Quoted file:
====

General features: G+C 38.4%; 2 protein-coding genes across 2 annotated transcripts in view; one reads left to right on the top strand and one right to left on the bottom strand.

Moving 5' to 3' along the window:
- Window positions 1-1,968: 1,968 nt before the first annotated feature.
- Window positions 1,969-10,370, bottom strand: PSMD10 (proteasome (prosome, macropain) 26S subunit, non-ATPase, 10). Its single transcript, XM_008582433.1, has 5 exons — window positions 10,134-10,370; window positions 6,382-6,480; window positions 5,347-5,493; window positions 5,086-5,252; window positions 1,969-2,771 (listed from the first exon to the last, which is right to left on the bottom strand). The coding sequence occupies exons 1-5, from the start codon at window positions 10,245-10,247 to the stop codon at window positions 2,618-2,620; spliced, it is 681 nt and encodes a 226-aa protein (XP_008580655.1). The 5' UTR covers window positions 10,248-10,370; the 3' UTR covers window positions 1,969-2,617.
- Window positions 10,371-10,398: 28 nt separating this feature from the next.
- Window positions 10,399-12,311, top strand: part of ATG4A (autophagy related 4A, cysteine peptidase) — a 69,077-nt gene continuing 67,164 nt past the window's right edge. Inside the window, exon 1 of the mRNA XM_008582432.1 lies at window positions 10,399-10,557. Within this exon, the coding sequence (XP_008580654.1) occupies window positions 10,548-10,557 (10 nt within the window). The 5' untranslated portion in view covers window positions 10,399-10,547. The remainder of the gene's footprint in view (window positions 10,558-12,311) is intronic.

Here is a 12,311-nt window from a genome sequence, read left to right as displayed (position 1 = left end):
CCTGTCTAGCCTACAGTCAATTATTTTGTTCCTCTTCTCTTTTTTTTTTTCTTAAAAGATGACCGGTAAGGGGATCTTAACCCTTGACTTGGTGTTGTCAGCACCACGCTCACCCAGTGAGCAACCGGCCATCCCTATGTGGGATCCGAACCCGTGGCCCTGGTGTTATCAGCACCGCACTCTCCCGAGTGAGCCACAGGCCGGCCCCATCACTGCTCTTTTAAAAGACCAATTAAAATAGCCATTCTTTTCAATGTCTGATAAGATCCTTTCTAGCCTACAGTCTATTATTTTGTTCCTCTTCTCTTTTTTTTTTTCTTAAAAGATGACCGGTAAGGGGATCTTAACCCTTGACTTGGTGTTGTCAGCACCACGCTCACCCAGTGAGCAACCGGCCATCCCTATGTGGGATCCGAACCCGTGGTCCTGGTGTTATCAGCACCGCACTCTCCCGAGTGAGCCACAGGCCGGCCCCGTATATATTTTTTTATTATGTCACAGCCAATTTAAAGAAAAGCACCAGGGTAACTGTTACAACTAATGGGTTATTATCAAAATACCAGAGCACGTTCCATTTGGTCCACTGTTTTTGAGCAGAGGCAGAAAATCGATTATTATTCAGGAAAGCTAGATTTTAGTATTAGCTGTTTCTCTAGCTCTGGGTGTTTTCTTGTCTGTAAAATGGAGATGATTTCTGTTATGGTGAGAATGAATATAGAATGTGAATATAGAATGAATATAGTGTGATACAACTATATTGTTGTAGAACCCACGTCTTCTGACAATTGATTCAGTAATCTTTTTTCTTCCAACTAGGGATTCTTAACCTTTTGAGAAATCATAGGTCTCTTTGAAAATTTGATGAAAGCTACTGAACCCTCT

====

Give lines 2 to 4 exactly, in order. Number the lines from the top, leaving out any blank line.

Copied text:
Moving 5' to 3' along the window:
- Window positions 1-1,968: 1,968 nt before the first annotated feature.
- Window positions 1,969-10,370, bottom strand: PSMD10 (proteasome (prosome, macropain) 26S subunit, non-ATPase, 10). Its single transcript, XM_008582433.1, has 5 exons — window positions 10,134-10,370; window positions 6,382-6,480; window positions 5,347-5,493; window positions 5,086-5,252; window positions 1,969-2,771 (listed from the first exon to the last, which is right to left on the bottom strand). The coding sequence occupies exons 1-5, from the start codon at window positions 10,245-10,247 to the stop codon at window positions 2,618-2,620; spliced, it is 681 nt and encodes a 226-aa protein (XP_008580655.1). The 5' UTR covers window positions 10,248-10,370; the 3' UTR covers window positions 1,969-2,617.